Tuesday, March 31, Mrs. Hendricks, the German Minister of Environment, pointed out that after three years of increasing CO2 emissions in Germany, “the trend finally points into the right direction”. Germany saw 4,3% lower CO2 emissions in 2014. It is a start, but a lot has to be done to further decarbonize Germans energy consumption to reach its 2020 energy targets.
Germany presented an ambitious Action Plan to give yet another fierce impulse to the decarbonization of Germany’s energy consumption in december 2014. Though the ‘Energiewende’ is progressing (see graph), the ambition is challenging, in two ways. Firstly, by 2020 the total CO2-emissions must be 40% less than they were in 1990. Secondly, the total energy consumption must be 20% lower than it was in 2008. However, as the graph shows the downward trend to decarbonize Germany’s energy consumption has flattened. Even though the use of renewable energy has grown dramatically. Obviously decreasing the use of coal will help. But also an ‘Energiewende 2.0’ in oil consumption is urgently needed.
The graph clearly shows the ‘Energiewende’ in the carbon intensity development from 1965 to 2013. On the vertical axis the carbon intensity (million ton of CO2-emission per million ton of oil equivalent energy consumed) is shown. Over the years the carbon intensity goes down, though from 2010 onwards this downward trend flattens. On the horizontal axis the balance between energy consumption from nuclear sources and renewable sources is presented. A position on the left side reflects a more nuclear based energy consumption; a position on the right side reflects a more renewable based energy consumption. In the graph a line indicates where the carbon intensity point must end to reach both the -20% energy consumption target as well as the -40% greenhouse gas emission reduction target. A sharp decline in CO2 emissions is required.
German Action Plan
To address this challenge the German Minister of Environment has presented a twofold strategy: (i) increase the share of low carbon energy resources, and thus decrease the carbon intensity of the resources used and (ii) improve energy efficiency, i.e. achieve the same functions with less energy input to bring down total consumption. The sectors targeted are the electricity generation (less coal leading to 22 million ton CO2 emission savings), heating (increased energy efficiency in buildings should bring 25 to 30 million ton CO2 emission savings) and transport (10 Million ton CO2 emission saving, to be achieved by introducing low carbon fuels and electric vehicles).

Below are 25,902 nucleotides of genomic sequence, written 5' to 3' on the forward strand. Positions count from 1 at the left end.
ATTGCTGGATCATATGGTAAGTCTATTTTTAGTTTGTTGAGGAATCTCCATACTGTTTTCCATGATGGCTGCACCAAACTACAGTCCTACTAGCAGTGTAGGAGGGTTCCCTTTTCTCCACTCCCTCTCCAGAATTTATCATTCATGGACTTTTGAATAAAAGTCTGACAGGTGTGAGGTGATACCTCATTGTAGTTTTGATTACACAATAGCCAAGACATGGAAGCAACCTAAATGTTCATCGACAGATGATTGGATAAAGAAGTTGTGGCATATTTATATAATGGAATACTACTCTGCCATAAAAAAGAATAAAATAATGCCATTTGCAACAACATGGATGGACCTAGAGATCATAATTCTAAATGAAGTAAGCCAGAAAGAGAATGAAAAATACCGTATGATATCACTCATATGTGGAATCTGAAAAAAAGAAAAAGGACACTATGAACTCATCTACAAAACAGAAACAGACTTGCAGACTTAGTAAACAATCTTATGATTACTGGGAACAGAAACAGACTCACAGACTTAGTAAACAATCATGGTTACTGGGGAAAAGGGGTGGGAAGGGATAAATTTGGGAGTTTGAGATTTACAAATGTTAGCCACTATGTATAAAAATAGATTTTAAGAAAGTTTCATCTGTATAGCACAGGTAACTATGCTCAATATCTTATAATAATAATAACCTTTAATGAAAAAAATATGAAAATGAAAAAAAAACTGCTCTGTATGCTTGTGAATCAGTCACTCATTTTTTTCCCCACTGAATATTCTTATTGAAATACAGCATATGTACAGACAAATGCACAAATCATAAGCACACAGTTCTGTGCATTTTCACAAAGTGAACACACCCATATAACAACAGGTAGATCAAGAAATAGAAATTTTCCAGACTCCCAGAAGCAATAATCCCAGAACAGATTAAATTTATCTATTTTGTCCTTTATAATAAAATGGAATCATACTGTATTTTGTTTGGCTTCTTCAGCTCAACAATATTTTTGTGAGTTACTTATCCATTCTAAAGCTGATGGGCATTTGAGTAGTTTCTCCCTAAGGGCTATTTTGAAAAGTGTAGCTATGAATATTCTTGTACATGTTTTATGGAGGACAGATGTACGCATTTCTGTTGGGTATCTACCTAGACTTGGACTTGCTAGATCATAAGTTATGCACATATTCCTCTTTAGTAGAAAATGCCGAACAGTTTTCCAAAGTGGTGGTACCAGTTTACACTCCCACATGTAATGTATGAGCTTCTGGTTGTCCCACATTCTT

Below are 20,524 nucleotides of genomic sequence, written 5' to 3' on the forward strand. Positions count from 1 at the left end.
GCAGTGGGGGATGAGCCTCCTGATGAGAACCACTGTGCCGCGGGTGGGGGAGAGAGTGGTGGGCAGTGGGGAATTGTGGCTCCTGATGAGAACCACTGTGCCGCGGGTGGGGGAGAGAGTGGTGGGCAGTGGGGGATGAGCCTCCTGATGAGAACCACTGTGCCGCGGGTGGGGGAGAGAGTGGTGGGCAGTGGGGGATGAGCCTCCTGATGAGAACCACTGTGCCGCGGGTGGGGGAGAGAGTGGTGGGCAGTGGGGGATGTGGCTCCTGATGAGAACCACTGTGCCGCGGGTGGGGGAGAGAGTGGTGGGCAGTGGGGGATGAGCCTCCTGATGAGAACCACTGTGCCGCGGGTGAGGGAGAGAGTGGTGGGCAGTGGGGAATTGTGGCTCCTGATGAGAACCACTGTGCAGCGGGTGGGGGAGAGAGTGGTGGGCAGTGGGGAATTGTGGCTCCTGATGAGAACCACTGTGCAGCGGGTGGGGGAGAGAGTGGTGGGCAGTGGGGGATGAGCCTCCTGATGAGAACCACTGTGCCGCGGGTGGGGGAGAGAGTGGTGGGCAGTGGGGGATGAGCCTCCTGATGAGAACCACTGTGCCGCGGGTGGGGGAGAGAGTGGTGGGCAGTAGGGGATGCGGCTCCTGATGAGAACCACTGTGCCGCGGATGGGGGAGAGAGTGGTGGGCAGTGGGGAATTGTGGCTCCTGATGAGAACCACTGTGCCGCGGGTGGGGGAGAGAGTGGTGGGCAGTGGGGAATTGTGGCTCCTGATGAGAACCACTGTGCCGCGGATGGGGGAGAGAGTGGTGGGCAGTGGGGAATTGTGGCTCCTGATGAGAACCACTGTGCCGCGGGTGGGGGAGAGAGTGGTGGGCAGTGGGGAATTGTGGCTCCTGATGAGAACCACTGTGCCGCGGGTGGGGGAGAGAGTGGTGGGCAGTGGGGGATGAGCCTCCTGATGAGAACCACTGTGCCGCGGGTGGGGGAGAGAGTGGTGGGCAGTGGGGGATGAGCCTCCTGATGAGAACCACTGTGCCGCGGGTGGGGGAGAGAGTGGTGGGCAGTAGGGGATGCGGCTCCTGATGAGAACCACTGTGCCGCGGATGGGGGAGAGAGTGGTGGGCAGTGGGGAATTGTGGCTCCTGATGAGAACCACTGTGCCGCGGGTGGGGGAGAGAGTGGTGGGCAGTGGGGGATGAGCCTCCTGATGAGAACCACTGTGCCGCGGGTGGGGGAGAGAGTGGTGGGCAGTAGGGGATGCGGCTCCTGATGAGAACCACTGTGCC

The Federal Environmental Agency (BMU) provided an overview of the avoided greenhouse gas emissions through the use of renewable energy sources. Not much to a surprise most avoidance is achieved in the electricity sector, at distance followed by the heating sector, and with only a minor share for the transport sector (see graph). The strong focus on renewables in electricity has paid of, whereas a low share (approx. 5%) of biofuels in transport can only show a modest contribution to the avoidance of CO2 emissions.
German energy consumption developments
Considering the energy consumption development of Germany of the last 50 years several trends become visible. In the mid 60s Germany was fueled by coal (two third) and oil (one third). From that point on the total energy consumption grew and at its peak in 1979 was 45% higher. Natural gas had reached a 15% share. Oil grew by 50% (due a strong increase in mobility). And coal, though stable in volume, declined to a lower than 40% share. By 1990, consumption went down slightly. Natural gas had strengthened its position, the share of nuclear was at its highest point, coal and oil jointly had a share of nearly three quarters. By 2013 the total energy consumption has decreased slightly to the 1990 figures – renewables have overgrown nuclear, natural gas reached a 20% share, now equalling coal (which in the last years was on a rise due to US shale gas activities), while the share of oil has been left unchanged with a 35% to 40% share.
To reach the minus 20% energy consumption target in fact the total amount of energy consumed should be back to the level it was at in the mid 60s: around 260 Mtoe. In 2013 the consumption is still 25% above that level.
‘Energiewende 2.0’ in oil consumption is inevitable
Germany is addressing the complicated issue to further bring down the carbon intensity of the energy consumption mix. In this respect, how quickly will energy efficiency measures be able to bend the trend downwards? And of which energy sources will the 2020 energy consumption be composed of? It is clear from the German plans that coal is under pressure, that gas and renewables must grow further. However reducing oil consumption for transport seems to be a blind spot. Also in the European Energy Union plans the transport sector does not look to be at the center of Brussels’ focus. An ‘Energiewende 2.0’ in oil consumption is inevitable to move further forward to a decarbonized energy consumption.